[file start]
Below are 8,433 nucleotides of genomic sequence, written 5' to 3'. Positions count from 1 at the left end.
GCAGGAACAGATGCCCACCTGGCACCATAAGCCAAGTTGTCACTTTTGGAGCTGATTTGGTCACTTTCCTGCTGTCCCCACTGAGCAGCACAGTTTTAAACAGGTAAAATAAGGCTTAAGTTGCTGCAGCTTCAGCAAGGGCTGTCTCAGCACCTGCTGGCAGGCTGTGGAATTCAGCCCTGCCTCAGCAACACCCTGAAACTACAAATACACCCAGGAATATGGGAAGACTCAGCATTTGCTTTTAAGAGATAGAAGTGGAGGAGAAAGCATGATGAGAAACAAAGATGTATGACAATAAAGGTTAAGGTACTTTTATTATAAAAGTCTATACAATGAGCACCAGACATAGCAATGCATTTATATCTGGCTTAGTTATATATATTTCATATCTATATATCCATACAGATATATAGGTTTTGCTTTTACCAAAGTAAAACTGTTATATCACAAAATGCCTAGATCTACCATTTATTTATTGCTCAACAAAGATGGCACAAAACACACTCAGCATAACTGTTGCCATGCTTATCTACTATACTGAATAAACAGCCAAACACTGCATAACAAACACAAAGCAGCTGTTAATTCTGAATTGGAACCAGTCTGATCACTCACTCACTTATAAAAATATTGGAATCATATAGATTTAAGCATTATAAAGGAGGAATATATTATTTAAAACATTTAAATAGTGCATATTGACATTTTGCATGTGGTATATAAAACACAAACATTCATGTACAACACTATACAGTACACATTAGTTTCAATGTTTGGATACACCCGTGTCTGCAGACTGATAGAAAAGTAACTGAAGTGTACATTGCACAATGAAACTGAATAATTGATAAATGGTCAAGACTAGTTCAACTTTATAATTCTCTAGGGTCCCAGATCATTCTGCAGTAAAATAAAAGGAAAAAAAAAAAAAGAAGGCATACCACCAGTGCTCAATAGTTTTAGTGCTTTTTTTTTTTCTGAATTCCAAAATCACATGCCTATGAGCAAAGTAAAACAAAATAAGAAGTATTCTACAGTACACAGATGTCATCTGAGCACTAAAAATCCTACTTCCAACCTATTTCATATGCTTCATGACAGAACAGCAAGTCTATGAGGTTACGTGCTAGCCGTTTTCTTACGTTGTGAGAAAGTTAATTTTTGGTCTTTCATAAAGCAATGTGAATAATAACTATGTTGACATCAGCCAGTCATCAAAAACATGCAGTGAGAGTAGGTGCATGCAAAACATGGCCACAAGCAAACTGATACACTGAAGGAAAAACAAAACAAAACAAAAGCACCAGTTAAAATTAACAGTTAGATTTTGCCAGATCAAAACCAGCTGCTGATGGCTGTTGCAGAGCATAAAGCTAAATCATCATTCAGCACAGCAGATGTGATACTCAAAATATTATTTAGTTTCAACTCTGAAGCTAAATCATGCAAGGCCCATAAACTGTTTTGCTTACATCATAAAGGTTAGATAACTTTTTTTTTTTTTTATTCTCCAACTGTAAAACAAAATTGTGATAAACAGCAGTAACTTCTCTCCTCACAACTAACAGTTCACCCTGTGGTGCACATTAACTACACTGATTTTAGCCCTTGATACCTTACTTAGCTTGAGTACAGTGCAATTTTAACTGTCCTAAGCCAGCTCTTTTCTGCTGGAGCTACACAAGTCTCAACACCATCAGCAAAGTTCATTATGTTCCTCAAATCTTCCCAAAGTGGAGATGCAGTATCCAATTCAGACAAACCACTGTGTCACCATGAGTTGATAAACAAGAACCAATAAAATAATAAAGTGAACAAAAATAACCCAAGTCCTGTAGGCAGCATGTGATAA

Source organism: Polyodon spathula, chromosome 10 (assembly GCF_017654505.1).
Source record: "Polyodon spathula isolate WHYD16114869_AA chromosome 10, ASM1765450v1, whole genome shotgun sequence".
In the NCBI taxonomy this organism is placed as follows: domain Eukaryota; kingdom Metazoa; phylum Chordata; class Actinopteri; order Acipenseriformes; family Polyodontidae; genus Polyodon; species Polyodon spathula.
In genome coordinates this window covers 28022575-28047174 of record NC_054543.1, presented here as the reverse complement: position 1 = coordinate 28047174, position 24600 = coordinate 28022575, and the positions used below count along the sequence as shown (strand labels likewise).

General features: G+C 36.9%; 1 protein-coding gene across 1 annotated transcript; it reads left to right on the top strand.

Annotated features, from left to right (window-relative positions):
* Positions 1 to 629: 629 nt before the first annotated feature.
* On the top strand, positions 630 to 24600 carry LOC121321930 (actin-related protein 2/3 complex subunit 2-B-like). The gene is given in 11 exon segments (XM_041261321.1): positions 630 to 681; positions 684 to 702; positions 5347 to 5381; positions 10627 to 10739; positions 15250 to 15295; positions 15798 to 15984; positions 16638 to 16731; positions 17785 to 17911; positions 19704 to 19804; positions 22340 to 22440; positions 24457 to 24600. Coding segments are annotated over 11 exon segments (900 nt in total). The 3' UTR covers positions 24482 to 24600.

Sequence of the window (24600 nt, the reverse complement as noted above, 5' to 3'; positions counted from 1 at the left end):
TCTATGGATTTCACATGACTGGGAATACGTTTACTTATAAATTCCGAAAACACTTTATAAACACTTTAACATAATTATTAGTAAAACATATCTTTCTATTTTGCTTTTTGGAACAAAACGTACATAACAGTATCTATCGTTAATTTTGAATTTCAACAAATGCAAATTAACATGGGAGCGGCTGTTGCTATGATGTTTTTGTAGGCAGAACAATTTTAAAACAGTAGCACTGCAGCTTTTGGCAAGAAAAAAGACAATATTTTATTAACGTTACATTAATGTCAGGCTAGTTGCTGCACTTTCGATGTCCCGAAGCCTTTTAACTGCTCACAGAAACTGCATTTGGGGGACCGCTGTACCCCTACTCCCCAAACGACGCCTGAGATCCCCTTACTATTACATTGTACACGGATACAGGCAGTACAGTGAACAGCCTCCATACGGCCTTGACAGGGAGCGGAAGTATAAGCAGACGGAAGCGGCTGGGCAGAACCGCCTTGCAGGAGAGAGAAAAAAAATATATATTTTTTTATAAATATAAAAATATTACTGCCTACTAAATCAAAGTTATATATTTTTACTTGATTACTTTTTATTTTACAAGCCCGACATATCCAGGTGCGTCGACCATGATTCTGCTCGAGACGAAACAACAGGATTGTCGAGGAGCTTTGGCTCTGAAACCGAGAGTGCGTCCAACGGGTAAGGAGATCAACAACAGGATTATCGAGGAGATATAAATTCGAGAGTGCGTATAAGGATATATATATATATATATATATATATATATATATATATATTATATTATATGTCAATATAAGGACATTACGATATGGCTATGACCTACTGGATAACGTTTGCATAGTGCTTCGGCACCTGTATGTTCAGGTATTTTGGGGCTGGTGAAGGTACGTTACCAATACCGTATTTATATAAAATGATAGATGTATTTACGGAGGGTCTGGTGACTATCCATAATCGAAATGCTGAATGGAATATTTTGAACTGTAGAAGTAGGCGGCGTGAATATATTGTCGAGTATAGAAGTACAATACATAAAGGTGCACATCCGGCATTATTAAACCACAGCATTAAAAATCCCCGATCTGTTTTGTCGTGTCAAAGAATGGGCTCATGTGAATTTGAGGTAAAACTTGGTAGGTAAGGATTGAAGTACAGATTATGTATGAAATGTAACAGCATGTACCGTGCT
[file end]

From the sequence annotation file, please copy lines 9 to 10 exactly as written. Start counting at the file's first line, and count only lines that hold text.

* Positions 1 to 629: 629 nt before the first annotated feature.
* On the top strand, positions 630 to 24600 carry LOC121321930 (actin-related protein 2/3 complex subunit 2-B-like). The gene is given in 11 exon segments (XM_041261321.1): positions 630 to 681; positions 684 to 702; positions 5347 to 5381; positions 10627 to 10739; positions 15250 to 15295; positions 15798 to 15984; positions 16638 to 16731; positions 17785 to 17911; positions 19704 to 19804; positions 22340 to 22440; positions 24457 to 24600. Coding segments are annotated over 11 exon segments (900 nt in total). The 3' UTR covers positions 24482 to 24600.